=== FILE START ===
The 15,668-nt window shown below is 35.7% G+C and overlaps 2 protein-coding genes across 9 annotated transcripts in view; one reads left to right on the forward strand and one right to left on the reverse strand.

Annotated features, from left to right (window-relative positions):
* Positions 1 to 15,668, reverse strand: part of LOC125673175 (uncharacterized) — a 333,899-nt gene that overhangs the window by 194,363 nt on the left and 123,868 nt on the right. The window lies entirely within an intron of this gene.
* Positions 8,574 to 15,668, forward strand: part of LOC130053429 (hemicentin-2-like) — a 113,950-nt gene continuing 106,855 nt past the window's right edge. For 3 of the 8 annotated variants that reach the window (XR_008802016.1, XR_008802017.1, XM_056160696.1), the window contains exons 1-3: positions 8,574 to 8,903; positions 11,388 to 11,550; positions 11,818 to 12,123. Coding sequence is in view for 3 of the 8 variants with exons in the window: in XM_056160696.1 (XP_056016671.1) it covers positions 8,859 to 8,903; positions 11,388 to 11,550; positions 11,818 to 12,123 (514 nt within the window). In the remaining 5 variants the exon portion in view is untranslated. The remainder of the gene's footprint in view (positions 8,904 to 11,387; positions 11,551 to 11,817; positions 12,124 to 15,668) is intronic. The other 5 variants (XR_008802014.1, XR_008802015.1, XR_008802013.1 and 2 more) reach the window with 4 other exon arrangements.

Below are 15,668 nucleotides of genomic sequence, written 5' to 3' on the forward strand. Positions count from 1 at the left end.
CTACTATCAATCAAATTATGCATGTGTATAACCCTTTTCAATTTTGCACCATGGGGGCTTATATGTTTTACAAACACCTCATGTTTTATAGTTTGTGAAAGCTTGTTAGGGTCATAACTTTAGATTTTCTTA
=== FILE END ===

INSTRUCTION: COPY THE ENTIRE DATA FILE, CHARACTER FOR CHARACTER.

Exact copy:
The 15,668-nt window shown below is 35.7% G+C and overlaps 2 protein-coding genes across 9 annotated transcripts in view; one reads left to right on the forward strand and one right to left on the reverse strand.

Annotated features, from left to right (window-relative positions):
* Positions 1 to 15,668, reverse strand: part of LOC125673175 (uncharacterized) — a 333,899-nt gene that overhangs the window by 194,363 nt on the left and 123,868 nt on the right. The window lies entirely within an intron of this gene.
* Positions 8,574 to 15,668, forward strand: part of LOC130053429 (hemicentin-2-like) — a 113,950-nt gene continuing 106,855 nt past the window's right edge. For 3 of the 8 annotated variants that reach the window (XR_008802016.1, XR_008802017.1, XM_056160696.1), the window contains exons 1-3: positions 8,574 to 8,903; positions 11,388 to 11,550; positions 11,818 to 12,123. Coding sequence is in view for 3 of the 8 variants with exons in the window: in XM_056160696.1 (XP_056016671.1) it covers positions 8,859 to 8,903; positions 11,388 to 11,550; positions 11,818 to 12,123 (514 nt within the window). In the remaining 5 variants the exon portion in view is untranslated. The remainder of the gene's footprint in view (positions 8,904 to 11,387; positions 11,551 to 11,817; positions 12,124 to 15,668) is intronic. The other 5 variants (XR_008802014.1, XR_008802015.1, XR_008802013.1 and 2 more) reach the window with 4 other exon arrangements.

Below are 15,668 nucleotides of genomic sequence, written 5' to 3' on the forward strand. Positions count from 1 at the left end.
CTACTATCAATCAAATTATGCATGTGTATAACCCTTTTCAATTTTGCACCATGGGGGCTTATATGTTTTACAAACACCTCATGTTTTATAGTTTGTGAAAGCTTGTTAGGGTCATAACTTTAGATTTTCTTA